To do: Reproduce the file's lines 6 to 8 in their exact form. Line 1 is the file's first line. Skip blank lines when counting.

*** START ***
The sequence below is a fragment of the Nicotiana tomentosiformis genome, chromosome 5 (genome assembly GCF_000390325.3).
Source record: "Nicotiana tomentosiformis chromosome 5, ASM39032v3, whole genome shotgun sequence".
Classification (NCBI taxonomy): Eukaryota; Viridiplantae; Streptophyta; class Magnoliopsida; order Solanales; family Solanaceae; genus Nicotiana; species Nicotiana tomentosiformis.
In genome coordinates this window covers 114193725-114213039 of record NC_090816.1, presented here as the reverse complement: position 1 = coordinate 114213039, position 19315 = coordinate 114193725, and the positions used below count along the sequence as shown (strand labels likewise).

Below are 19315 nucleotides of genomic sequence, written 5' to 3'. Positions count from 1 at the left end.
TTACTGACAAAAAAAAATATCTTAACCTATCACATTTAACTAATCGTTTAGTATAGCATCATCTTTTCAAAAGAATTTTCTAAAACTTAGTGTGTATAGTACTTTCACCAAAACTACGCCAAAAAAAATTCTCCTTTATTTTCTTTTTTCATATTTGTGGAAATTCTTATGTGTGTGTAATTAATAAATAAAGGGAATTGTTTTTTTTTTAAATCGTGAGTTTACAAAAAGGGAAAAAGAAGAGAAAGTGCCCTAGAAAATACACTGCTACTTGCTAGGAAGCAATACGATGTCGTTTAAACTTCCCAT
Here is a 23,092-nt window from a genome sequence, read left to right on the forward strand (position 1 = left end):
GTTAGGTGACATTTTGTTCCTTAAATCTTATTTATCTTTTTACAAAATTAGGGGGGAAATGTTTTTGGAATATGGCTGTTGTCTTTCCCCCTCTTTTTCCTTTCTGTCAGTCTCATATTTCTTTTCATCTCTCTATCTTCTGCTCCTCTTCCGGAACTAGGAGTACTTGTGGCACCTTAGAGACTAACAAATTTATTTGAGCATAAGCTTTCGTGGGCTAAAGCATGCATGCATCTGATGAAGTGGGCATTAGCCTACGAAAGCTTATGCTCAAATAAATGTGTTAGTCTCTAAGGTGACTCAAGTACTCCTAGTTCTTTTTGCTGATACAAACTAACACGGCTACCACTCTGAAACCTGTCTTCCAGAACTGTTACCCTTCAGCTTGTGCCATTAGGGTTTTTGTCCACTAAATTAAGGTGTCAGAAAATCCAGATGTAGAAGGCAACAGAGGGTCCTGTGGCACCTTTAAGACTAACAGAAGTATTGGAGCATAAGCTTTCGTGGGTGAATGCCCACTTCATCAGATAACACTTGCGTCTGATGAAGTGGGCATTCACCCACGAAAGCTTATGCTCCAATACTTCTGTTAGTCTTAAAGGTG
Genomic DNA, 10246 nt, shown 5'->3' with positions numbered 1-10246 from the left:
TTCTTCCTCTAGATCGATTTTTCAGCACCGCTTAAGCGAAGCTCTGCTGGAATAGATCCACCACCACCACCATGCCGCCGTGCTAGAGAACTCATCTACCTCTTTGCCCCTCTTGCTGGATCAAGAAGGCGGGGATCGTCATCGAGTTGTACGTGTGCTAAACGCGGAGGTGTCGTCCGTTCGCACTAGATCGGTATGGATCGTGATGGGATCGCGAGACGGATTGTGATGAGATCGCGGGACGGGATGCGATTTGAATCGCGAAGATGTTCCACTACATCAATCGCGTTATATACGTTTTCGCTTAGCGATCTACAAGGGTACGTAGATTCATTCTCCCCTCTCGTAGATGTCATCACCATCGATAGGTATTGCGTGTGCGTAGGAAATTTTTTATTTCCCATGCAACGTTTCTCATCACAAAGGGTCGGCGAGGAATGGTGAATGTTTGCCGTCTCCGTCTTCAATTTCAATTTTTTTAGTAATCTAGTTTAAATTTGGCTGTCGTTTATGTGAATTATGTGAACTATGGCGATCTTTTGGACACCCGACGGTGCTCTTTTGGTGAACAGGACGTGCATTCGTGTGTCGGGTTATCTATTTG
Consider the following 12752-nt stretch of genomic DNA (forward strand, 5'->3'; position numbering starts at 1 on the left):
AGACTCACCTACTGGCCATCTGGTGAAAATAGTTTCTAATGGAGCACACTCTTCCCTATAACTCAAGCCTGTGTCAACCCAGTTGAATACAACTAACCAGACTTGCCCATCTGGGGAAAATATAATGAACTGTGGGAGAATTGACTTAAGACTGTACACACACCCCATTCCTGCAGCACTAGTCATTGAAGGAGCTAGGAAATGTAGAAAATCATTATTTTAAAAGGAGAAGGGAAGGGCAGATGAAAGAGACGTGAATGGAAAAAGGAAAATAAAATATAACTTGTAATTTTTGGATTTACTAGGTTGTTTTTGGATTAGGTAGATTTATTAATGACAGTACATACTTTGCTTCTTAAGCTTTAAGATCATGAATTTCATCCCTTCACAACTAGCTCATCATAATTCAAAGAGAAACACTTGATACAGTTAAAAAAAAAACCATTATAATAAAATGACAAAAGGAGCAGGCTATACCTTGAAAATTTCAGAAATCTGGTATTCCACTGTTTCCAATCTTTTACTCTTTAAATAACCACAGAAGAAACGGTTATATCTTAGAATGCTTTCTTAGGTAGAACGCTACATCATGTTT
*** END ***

TTACTGACAAAAAAAAATATCTTAACCTATCACATTTAACTAATCGTTTAGTATAGCATCATCTTTTCAAAAGAATTTTCTAAAACTTAGTGTGTATAGTACTTTCACCAAAACTACGCCAAAAAAAATTCTCCTTTATTTTCTTTTTTCATATTTGTGGAAATTCTTATGTGTGTGTAATTAATAAATAAAGGGAATTGTTTTTTTTTTAAATCGTGAGTTTACAAAAAGGGAAAAAGAAGAGAAAGTGCCCTAGAAAATACACTGCTACTTGCTAGGAAGCAATACGATGTCGTTTAAACTTCCCAT
Here is a 23,092-nt window from a genome sequence, read left to right on the forward strand (position 1 = left end):
GTTAGGTGACATTTTGTTCCTTAAATCTTATTTATCTTTTTACAAAATTAGGGGGGAAATGTTTTTGGAATATGGCTGTTGTCTTTCCCCCTCTTTTTCCTTTCTGTCAGTCTCATATTTCTTTTCATCTCTCTATCTTCTGCTCCTCTTCCGGAACTAGGAGTACTTGTGGCACCTTAGAGACTAACAAATTTATTTGAGCATAAGCTTTCGTGGGCTAAAGCATGCATGCATCTGATGAAGTGGGCATTAGCCTACGAAAGCTTATGCTCAAATAAATGTGTTAGTCTCTAAGGTGACTCAAGTACTCCTAGTTCTTTTTGCTGATACAAACTAACACGGCTACCACTCTGAAACCTGTCTTCCAGAACTGTTACCCTTCAGCTTGTGCCATTAGGGTTTTTGTCCACTAAATTAAGGTGTCAGAAAATCCAGATGTAGAAGGCAACAGAGGGTCCTGTGGCACCTTTAAGACTAACAGAAGTATTGGAGCATAAGCTTTCGTGGGTGAATGCCCACTTCATCAGATAACACTTGCGTCTGATGAAGTGGGCATTCACCCACGAAAGCTTATGCTCCAATACTTCTGTTAGTCTTAAAGGTG